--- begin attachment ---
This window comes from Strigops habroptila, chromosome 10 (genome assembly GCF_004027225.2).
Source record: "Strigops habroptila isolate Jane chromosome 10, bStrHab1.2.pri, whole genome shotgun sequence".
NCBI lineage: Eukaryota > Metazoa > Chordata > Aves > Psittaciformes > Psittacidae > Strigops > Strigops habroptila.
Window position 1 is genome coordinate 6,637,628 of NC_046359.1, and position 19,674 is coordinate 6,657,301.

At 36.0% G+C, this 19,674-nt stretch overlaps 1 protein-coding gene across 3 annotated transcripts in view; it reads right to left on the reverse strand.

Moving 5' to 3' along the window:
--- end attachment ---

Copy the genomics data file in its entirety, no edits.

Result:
This window comes from Strigops habroptila, chromosome 10 (genome assembly GCF_004027225.2).
Source record: "Strigops habroptila isolate Jane chromosome 10, bStrHab1.2.pri, whole genome shotgun sequence".
NCBI lineage: Eukaryota > Metazoa > Chordata > Aves > Psittaciformes > Psittacidae > Strigops > Strigops habroptila.
Window position 1 is genome coordinate 6,637,628 of NC_046359.1, and position 19,674 is coordinate 6,657,301.

At 36.0% G+C, this 19,674-nt stretch overlaps 1 protein-coding gene across 3 annotated transcripts in view; it reads right to left on the reverse strand.

Moving 5' to 3' along the window: